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Stocks ended up nearly a percent or more as investors flocked to stocks, pushing the market to new two-year highs for the first trading day of the year. BofA and Alcoa rise, while Coca-Cola slipped.
Stocks surged to new two-year highs as investors flocked to stocks, pushing all the major indexes up more than 1 percent on the first trading day of the year. Bank of America and Alcoa gained, while Coca-Cola fell.
Wall Street looks set to kick off 2011 with some strong gains. Stock index futures pointed to a sharply higher open, with many investing returning to the market following a week that saw volume hampered by a snowstorm in the Northeast and the holiday season.
Stocks ended just below record two-year highs with solid double-digit gains for the year after a quiet New Year's eve session that ended with the major indexes narrowly mixed. Alcoa and American Express rose, while Hewlett-Packard fell.
Stocks turned negative in the final minutes of trading, but were on pace to end the year just below record two-year highs with solid double-digit gains for the year amid thin New Year's Eve trading. Alcoa rose, while Hewlett-Packard fell.
Stocks pared losses as the Dow and S&P 500 rose amid thin New Year's Eve trading, as the markets struggled to end the year on an upbeat note. Alcoa and Verizon rose, while HP fell.
The Dow opened modestly lower on New Year's Eve, meaning an otherwise strong year for U.S. stocks could end on a negative note on the final day of trading for the year.
When the Stanford business professor Darrell Duffie co-wrote a book on how to overhaul Wall Street regulations, he did not mention that he sits on the board of Moody’s, the credit rating agency, the New York Times reports.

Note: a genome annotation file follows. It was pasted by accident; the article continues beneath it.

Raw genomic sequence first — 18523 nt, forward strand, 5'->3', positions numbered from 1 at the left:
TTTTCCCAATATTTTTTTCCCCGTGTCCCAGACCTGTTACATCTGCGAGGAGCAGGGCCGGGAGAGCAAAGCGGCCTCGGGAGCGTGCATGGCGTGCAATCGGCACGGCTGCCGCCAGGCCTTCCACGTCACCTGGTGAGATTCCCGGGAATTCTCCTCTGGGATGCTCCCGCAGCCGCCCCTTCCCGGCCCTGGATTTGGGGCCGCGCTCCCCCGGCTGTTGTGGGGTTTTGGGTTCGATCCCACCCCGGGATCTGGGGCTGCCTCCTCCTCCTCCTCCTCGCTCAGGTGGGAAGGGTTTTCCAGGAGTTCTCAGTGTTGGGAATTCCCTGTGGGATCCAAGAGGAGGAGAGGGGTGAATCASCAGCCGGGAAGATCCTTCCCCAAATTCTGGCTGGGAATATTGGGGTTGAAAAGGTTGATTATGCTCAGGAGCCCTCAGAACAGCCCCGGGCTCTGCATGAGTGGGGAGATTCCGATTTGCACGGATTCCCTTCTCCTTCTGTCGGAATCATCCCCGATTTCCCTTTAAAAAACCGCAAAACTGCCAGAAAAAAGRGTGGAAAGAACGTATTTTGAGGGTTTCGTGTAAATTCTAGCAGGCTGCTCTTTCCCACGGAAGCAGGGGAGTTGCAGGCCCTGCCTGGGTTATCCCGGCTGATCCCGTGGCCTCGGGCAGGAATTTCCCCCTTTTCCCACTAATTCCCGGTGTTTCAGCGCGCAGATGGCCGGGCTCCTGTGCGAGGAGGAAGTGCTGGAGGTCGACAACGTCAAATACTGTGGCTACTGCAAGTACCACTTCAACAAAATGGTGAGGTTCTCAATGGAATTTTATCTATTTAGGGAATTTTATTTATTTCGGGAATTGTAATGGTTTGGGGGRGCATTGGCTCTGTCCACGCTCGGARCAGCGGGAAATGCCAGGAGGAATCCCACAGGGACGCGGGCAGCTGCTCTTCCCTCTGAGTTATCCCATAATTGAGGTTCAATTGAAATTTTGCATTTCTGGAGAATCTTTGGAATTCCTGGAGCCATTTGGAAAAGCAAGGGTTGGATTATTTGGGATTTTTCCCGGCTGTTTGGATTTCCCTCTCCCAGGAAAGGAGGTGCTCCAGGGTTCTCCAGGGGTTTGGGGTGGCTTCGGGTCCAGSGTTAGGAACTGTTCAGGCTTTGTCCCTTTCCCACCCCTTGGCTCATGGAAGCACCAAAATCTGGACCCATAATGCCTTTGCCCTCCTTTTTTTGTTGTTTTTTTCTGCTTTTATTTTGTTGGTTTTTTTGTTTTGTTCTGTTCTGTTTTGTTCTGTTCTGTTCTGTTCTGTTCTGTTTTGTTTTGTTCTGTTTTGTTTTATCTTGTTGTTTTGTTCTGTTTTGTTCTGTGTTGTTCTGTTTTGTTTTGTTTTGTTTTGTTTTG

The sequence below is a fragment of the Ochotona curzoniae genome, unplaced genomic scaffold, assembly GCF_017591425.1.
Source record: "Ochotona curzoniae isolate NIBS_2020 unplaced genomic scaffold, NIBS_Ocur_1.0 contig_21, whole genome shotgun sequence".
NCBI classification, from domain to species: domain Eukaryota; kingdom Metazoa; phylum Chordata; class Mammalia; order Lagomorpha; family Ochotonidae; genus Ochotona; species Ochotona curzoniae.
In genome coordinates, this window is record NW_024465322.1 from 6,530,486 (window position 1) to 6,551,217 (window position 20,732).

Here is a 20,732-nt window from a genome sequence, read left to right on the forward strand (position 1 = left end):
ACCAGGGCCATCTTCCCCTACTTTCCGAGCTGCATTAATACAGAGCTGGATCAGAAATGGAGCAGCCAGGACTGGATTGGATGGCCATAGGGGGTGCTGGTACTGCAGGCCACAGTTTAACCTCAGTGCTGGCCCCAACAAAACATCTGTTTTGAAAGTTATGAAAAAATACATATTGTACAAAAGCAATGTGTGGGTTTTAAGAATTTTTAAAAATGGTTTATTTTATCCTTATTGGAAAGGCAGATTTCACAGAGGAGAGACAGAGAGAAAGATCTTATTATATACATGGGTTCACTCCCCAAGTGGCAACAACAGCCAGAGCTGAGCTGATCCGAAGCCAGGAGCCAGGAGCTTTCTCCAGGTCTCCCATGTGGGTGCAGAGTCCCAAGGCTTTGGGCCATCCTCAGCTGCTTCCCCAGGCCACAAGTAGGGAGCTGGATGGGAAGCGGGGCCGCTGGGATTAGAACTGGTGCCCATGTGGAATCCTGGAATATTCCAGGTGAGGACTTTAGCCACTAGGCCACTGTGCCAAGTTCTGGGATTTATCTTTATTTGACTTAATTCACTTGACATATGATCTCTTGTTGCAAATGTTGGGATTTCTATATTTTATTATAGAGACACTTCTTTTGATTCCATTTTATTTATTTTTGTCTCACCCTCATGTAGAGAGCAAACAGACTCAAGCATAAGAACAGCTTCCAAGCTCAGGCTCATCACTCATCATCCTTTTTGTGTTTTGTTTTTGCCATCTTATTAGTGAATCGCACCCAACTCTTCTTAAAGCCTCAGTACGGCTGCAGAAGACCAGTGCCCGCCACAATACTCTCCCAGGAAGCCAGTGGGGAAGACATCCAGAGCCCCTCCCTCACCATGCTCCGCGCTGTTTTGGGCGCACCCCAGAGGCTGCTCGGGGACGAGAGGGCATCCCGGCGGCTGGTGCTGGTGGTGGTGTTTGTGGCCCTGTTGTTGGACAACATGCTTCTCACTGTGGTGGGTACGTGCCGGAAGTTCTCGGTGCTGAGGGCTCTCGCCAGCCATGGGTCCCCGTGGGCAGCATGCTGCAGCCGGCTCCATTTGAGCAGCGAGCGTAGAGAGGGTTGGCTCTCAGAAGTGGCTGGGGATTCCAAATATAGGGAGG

Stocks ended slightly down from Wednesday's record high levels, shrugging off news of economic strength from several economic reports. AmEx fell, while Alcoa rose.
Stocks stumbled from their record highs Thursday despite a handful of upbeat economic reports, although trading remained light in the final sessions of the year. AmEx fell, while Alcoa rose.
Stocks traded slightly down from record highs despite a batch of positive economic reports, including a surprising jump in pending home sales and a burst in Midwest manufacturing activity. AmEx fell, while Intel rose.
U.S. stock index futures strengthened but remained lower after the government reported a sharper than expected drop in jobless claims.
Groupon, the social buying site that spurned a $6 billion takeover bid from Google earlier this month, has attracted several big institutional investors as it works to potentially go public in 2011, people briefed on the matter told the New York Times.
Stocks pared gains in the final minutes of trading but still ended at new highs in light trading Wednesday as investors remained optimistic about the prospects for equities next year. McDonald's and Disney rose, while Alcoa fell.
Stocks continued to trade at new highs in light trading Wednesday as the closing bell approach despite an absence of fresh economic reports, as investors remained optimistic about the prospects for equities next year. McDonald's and Disney rose, while Alcoa fell.
Stocks continued to reach new highs Wednesday in an absence of economic data as trading volume continued to be light. McDonald's and Chevron rose, while P&G fell.
U.S. stock index futures edged higher ahead of the open Wednesday as investors braced for an auction of government debt following a weak Treasury auction in the previous session.
Facebook likes big numbers — it now has more than 500 million users, each one of whom can have as many as 5,000 friends. Yet as a privately held company, its ownership base must remain small, or it will have to disclose publicly its financial results, the New York Times reports.
Stocks closed mixed amid thin holiday trading after a couple lackluster economic reports on housing and consumer confidence. Chevron and HP rose, while American Express fell.